Title: Bartlett in pictures
Author: Clay Bailey
Publisher: The Commercial Appeal
Robert Dye had a head start on producing a book about Bartlett's past.
Dye's firsthand knowledge of the area came from growing up on the family spread just south of the suburb. Additionally, his father, also Robert, a freelance photographer, had shots of the area, particularly Bartlett High in the 1950s.
The city was smaller back in those days. But even people who didn't live within the city limits attended its churches and schools, making them part of the community.
"You were known by your family," said Dye, 49, recalling how people were familiar with the Dye property near Raleigh-LaGrange. "The people who knew you probably knew your father and grandfather. You don't have that anymore."
Dye's memories, his research and his father's photographs all went into the book "Images of America: Bartlett."
The 126-page pictorial history was released last month. Dye will have a book signing Saturday at the Bartlett Performing Arts and Conference Center. Royalties from the book will go to the Bartlett Historical Society.
"It's been in the works probably about a year," said Sue Griffith Coleman, director of the Bartlett Museum, run by the Historical Society in the old Gotten house. Dye is a member of the group.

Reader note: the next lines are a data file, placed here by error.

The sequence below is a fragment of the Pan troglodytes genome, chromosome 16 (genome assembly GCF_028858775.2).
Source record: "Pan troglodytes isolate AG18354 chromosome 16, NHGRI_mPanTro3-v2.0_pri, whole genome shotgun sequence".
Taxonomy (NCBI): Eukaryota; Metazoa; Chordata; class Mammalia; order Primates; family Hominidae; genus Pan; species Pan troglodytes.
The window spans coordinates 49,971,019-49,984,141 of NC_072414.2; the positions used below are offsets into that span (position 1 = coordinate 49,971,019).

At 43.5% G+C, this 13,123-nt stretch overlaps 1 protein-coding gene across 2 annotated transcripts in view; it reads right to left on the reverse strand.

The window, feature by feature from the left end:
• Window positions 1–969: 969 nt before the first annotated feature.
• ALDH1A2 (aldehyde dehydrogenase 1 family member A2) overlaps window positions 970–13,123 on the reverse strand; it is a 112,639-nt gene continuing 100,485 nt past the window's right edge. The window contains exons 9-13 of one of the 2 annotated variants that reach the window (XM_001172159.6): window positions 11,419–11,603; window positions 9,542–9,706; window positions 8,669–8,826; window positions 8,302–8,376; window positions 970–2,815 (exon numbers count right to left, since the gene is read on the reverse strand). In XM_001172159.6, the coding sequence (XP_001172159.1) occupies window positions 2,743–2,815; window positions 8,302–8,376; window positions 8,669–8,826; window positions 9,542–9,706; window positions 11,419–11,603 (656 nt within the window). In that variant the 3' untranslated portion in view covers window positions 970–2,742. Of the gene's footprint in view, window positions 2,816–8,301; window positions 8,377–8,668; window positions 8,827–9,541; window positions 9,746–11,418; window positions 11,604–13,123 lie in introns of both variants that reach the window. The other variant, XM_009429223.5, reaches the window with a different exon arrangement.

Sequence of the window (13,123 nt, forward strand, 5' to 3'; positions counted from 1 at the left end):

"We've wanted to do it for several years, and he agreed to do it."
The paperback contains more than 200 pictures illustrating Bartlett's past, from buildings that long ago disappeared from the suburban landscape to portraits of the people who led Bartlett, originally known as Union Depot, into its 1866 incorporation.
The book includes names like Nicholas Blackwell, the town's doctor and for whom Bartlett High was originally named; Samuel Bond and Nicholas Gotten, and Gabriel M. Bartlett, the suburb's namesake and its first mayor.
"(People) see there really was an Elmore and a Blackwell and a Bartlett," Dye said. "These are historical names, but there was an actual person."
The cover features a picture of Kate Bond, who grew fields of flowers on the family homestead near Stage and Kate Bond roads.
"People see the family names, and they see the street names in Bartlett and put them together," Coleman said. "It brings the history to light."
The book is published by Arcadia Publishing, which has handled local history books in its Images of America series, since 1994. Arcadia has more than 5,000 titles under its name, several from the Memphis area, including a similar history of Collierville, Beale Street and a couple on Memphis music.
Dye previously did work for Arcadia on "The Mid-South Fair: Celebrating 150 Years" in 2006, and separate works on Memphis and Shelby County.
For long-time residents, the book is a reminder of the small town that was Bartlett's past. For the thousands who have moved there in the last few decades, it gives them a sense of the community.
"It's always nice to know where you've come from," Dye said.
"Always good to know there wasn't always a Walgreens on every corner."
-- Clay Bailey: 529-2393
Buying the book
"Images of America: Bartlett," $21.99, Arcadia Publishing.
Available at local retailers, online bookstores or through Arcadia Publishing at (888) 313-2665 or arcadiapublishing.com Copies are for sale through the Bartlett Historical Society at the Bartlett Museum, 2969 Court Street, (901) 373-8433.